Thirdly, strengthening the monitoring of currency markets and banking activities, strictly controlling the activities of credit institutions and the branches of foreign banks, and timely detecting and dealing with errors to ensure a safe banking system. As in recent years, the SBV will strengthen its monitoring, analyzing and regularly assessing compliance with interest rates and exchange rates and safety limits at credit institutions, focusing on the level of capital adequacy, charter capital, bank ownership ratios, liquidity risks, and credit risks. From these we can handle issues regarding credit institutions in a timely manner.
Fourthly, strengthen the management and implementation of licensing activities, expand commercial banking networks in accordance with the policy of the government and the regulations of the SBV, together with the implementation of the restructuring of credit institutions and the review of activities at credit institutions.
The SBV will also continue to build and issue legal documents guiding the two laws on banking, and legal documents supporting the renewal of the monitoring, supervising, and restructuring of credit institutions and the handling of bad debts.
In addition to the above requirements, the resolution from the NA sets an inflation target of 5 per cent. Is this considered ambitious and how will monetary policy be implemented to reach it?
With the government’s efforts to control inflation, stabilize the macro-economy and support growth at a reasonable level, including monetary policy initiatives from and flexibility by the SBV, inflation will continue to stabilize at a low level and is expected to be less than 5 per cent this year.
Economic growth has also improved compared to previous years, the balance of payments surplus continues to be at a high level, and money market, foreign exchange, and banking activities are stable.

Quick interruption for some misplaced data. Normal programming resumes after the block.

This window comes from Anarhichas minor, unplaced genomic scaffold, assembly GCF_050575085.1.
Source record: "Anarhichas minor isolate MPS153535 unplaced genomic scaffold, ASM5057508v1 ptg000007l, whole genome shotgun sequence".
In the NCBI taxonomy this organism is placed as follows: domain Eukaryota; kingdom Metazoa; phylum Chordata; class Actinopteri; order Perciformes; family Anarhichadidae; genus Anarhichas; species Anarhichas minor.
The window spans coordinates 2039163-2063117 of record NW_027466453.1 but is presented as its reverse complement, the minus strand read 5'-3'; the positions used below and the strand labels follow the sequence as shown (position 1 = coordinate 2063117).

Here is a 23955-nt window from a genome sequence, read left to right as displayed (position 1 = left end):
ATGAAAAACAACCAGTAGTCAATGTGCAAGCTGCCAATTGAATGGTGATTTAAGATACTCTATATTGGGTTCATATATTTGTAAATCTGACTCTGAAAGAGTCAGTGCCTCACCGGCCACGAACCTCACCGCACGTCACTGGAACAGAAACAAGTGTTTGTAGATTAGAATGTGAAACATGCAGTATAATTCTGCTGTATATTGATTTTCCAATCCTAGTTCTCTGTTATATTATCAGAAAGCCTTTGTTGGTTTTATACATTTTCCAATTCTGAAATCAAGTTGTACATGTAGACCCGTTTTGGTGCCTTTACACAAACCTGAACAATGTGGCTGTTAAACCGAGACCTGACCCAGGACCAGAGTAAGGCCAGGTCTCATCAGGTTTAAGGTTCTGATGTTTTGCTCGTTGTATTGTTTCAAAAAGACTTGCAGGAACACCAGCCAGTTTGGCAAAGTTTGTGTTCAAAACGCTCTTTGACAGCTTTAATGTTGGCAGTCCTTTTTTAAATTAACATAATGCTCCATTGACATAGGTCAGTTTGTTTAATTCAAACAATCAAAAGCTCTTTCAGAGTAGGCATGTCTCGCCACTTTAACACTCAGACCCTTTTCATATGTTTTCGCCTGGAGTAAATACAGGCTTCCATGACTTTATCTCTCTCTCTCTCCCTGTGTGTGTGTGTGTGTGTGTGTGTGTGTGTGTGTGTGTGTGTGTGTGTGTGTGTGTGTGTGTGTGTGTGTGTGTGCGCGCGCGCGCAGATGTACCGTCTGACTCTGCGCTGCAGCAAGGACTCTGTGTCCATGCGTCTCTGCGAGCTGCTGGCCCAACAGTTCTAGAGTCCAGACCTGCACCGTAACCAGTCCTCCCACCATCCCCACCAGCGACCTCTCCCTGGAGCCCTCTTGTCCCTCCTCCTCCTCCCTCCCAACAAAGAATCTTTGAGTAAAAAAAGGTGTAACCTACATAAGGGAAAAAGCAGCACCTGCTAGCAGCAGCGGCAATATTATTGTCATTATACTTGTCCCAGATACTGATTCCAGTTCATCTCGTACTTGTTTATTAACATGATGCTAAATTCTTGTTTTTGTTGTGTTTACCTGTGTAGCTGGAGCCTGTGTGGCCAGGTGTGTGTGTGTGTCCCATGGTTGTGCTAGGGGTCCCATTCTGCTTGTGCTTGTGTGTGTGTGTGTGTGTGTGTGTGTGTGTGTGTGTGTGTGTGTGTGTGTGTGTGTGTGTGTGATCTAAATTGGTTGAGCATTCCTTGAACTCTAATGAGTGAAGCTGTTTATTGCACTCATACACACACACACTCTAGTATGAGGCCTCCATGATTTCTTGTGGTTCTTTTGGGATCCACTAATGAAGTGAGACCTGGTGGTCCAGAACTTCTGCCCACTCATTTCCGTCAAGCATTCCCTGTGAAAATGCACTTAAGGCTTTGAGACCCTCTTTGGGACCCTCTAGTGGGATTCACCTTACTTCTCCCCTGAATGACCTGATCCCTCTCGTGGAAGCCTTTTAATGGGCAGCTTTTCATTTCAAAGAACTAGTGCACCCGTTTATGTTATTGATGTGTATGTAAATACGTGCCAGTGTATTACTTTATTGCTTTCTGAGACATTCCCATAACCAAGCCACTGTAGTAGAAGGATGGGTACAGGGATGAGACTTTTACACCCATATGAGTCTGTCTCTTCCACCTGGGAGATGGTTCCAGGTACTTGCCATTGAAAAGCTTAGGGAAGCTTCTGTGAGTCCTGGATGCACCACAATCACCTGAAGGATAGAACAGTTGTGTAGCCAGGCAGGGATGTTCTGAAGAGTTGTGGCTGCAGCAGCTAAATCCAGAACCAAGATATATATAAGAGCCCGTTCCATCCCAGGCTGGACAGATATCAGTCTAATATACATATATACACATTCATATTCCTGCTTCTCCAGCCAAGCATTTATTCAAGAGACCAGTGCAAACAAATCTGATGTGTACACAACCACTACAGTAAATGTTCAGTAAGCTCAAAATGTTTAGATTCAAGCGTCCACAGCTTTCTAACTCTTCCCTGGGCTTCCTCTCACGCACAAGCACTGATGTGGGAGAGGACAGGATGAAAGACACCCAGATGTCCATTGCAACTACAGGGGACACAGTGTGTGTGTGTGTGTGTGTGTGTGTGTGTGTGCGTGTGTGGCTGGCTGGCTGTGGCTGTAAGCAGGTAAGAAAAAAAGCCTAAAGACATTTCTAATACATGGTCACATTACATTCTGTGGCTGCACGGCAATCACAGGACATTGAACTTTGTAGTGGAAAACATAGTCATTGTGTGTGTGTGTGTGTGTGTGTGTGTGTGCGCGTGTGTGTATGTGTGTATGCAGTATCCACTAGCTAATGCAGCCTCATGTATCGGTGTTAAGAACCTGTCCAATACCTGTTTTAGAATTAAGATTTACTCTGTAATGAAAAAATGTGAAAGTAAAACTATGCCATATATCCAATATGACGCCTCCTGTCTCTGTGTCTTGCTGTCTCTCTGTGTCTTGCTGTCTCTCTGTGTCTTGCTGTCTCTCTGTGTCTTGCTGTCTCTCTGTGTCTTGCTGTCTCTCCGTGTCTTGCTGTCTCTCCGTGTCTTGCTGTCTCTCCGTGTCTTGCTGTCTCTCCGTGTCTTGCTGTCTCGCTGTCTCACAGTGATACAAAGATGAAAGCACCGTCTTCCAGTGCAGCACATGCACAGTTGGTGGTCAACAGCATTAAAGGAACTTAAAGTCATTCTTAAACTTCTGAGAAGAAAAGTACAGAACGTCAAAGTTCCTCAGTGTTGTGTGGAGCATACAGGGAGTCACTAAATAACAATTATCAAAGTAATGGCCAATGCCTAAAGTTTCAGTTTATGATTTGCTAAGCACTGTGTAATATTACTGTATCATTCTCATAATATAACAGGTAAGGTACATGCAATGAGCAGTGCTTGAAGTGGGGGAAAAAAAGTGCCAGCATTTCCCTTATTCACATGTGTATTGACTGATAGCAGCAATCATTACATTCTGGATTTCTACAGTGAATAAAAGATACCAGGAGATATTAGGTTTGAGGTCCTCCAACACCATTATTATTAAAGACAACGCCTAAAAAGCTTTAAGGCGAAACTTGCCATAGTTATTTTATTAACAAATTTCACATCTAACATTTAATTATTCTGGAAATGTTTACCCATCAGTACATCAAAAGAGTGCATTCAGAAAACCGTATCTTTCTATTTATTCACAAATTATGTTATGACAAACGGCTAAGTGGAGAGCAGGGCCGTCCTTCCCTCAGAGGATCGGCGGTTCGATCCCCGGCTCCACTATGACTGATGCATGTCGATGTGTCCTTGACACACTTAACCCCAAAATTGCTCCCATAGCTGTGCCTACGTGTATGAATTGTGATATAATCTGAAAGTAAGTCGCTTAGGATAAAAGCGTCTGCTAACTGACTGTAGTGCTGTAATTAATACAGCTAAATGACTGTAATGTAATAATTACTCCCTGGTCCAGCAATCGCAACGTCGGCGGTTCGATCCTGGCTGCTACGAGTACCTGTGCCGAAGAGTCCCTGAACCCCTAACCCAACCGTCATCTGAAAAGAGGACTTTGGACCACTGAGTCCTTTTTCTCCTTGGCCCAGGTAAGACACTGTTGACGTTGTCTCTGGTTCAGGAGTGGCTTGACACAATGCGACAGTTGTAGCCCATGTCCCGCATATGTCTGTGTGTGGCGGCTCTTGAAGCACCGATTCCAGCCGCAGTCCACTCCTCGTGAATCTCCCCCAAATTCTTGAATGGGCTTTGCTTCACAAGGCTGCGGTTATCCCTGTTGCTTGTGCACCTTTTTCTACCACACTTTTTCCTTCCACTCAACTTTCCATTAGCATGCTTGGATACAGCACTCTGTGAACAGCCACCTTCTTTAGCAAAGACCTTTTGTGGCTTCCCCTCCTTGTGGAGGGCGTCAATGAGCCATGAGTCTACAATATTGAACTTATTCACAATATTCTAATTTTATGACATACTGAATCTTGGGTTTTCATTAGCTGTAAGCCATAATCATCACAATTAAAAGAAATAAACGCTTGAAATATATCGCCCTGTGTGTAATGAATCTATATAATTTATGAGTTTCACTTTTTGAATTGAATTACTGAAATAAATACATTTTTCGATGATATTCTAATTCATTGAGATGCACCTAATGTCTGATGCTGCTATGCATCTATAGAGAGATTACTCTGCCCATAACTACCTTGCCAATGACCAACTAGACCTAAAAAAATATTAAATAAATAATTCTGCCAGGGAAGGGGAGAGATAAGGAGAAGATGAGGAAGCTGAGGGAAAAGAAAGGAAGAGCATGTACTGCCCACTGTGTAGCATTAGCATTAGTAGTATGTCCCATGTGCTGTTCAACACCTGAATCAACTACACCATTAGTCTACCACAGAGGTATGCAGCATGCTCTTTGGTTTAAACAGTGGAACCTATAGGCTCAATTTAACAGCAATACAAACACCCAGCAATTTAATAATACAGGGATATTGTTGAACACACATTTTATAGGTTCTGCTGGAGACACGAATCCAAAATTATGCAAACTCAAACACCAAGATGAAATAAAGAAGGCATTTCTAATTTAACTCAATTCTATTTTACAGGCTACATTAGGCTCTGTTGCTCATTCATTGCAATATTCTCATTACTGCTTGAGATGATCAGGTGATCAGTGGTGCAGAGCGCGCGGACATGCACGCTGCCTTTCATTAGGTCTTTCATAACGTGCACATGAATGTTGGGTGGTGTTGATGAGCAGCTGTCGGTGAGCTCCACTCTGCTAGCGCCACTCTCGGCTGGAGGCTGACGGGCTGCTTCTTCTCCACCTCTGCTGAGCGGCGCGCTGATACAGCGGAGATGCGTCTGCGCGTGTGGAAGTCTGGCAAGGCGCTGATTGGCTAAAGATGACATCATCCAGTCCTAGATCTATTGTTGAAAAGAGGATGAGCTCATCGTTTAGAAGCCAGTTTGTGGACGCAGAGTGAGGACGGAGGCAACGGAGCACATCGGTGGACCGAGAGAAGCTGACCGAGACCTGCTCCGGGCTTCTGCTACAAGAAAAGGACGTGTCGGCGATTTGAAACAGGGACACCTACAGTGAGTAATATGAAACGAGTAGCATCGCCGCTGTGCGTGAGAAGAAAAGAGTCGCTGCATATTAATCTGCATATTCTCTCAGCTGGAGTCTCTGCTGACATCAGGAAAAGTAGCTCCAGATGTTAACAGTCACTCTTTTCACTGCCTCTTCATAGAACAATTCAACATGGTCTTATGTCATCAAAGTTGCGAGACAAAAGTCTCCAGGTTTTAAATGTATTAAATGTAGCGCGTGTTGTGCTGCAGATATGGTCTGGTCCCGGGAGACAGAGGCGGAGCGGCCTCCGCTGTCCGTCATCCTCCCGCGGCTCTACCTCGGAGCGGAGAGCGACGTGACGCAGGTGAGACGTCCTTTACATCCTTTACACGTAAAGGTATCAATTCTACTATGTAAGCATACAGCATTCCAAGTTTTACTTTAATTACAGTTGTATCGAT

The results have been recognized by international organizations. Moody, Standard & Poor and Fitch Ratings have all recently upgraded their ratings for Vietnam by one rank, due to the country’s success in controlling inflation and stabilizing the banking system and the macro-economy.
The inflation target of 5 per cent by 2015 is relatively low compared to recent years. Macro-economic policies must be implemented cautiously and flexibly, and there should be close coordination in controlling inflation while continuing to resolve difficulties facing businesses and contributing to economic growth.
For monetary policy, the key tasks are determining interest rates in accordance with the situation regarding the macro economy and the currency, to regulate market interest rates at reasonable levels and contribute to stabilizing currency markets, operating exchange rates flexibly to ensure stability in the Vietnam dong and increase foreign exchange reserves, and continuing to manage foreign exchange policy towards curbing the dollarization of the economy.
For credit, the SBV will deploy solutions in the credit sector to meet the capital demand in the economy and ensure the safety and quality of credit.
Regarding the economic growth target of 6.2 per cent set in the proposed resolution, how should monetary policy be changed, especially in terms of credit resources?
Working towards the objectives of the NA and the government, the SBV will continue to implement solutions to remove difficulties for businesses, support economic growth while not being subjective about inflation, and ensuring a stable macro-economy and the secure operation of the banking system.
As the production and business activities of enterprises are facing difficulties, the process of restructuring the economy continues. In my opinion, the growth target of 6.2 per cent for 2015 is relatively high. Therefore, there should macroeconomic policies to resolve the difficulties facing business growth as well as economic growth, according to the resolution of the National Assembly and the government.
Do you feel any personal pressure trying to achieve these goal?
Achieving these targets requires a lot of effort and comes with a lot of pressure. However, the NA considers these to be feasible goals.